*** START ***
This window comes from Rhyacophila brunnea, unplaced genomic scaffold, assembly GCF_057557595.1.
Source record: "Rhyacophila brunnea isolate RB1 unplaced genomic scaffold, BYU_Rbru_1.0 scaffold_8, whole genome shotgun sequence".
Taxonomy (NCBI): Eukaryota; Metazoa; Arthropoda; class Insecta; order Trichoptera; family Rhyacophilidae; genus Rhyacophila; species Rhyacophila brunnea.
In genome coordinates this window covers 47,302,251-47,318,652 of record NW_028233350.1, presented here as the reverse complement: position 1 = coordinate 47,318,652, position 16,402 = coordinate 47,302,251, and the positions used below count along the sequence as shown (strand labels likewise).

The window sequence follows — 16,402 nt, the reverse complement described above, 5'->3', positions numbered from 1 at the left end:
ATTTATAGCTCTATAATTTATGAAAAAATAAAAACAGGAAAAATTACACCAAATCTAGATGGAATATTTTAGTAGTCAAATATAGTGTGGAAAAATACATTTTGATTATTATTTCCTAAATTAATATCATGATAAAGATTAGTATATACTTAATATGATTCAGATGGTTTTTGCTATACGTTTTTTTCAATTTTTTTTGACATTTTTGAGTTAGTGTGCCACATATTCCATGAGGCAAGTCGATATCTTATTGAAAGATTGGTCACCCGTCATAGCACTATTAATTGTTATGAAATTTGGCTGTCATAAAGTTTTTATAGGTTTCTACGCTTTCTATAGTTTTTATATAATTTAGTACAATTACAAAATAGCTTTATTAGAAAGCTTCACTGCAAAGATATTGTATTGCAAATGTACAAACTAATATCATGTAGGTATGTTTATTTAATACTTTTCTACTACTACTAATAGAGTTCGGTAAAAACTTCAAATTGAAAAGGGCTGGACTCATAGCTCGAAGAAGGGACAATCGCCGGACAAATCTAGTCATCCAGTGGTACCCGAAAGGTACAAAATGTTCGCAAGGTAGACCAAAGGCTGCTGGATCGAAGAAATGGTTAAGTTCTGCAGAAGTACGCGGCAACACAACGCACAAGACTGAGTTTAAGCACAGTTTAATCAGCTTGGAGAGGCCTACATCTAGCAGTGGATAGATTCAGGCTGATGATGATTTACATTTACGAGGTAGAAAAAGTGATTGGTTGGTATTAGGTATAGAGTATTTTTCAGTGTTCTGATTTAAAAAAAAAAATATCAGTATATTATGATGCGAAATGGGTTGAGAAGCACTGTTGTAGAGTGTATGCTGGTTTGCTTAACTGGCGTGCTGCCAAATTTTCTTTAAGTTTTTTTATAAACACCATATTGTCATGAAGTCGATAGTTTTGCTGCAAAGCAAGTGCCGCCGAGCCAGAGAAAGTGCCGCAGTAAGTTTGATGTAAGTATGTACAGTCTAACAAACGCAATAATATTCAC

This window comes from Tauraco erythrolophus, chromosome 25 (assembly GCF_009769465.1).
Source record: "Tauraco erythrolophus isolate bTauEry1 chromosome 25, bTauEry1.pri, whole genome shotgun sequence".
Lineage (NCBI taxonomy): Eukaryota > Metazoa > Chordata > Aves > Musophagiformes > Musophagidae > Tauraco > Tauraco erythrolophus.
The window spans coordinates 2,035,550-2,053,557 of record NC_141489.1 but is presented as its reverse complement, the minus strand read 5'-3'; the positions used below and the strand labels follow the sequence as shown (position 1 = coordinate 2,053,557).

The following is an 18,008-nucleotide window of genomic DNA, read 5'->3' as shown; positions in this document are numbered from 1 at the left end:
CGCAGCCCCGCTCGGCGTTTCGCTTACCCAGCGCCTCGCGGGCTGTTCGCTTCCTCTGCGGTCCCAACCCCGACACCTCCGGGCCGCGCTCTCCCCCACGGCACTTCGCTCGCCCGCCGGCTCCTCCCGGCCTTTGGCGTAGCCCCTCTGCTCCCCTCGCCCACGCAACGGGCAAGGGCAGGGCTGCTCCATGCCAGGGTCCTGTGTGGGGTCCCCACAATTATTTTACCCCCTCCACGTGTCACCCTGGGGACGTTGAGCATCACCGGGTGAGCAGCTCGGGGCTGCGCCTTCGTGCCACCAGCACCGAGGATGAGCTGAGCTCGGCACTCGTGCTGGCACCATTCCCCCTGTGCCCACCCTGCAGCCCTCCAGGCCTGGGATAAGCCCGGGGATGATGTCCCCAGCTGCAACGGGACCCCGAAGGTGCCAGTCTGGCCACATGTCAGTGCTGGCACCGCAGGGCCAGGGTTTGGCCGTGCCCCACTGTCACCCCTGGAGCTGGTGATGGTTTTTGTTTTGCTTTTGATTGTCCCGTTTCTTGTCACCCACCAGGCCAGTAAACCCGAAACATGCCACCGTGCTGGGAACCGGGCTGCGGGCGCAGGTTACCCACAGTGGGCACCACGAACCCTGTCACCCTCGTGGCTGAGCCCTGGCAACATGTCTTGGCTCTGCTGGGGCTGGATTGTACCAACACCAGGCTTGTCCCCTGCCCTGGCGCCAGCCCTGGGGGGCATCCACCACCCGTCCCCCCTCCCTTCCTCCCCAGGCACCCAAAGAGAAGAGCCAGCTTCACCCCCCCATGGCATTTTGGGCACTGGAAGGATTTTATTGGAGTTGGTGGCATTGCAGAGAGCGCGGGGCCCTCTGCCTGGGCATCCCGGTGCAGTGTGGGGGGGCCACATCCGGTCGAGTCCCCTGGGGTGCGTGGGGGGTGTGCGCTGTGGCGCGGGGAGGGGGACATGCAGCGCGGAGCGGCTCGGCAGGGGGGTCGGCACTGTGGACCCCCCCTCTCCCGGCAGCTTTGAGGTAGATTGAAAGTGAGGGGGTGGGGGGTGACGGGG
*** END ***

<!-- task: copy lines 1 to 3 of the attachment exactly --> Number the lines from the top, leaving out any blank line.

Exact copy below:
This window comes from Rhyacophila brunnea, unplaced genomic scaffold, assembly GCF_057557595.1.
Source record: "Rhyacophila brunnea isolate RB1 unplaced genomic scaffold, BYU_Rbru_1.0 scaffold_8, whole genome shotgun sequence".
Taxonomy (NCBI): Eukaryota; Metazoa; Arthropoda; class Insecta; order Trichoptera; family Rhyacophilidae; genus Rhyacophila; species Rhyacophila brunnea.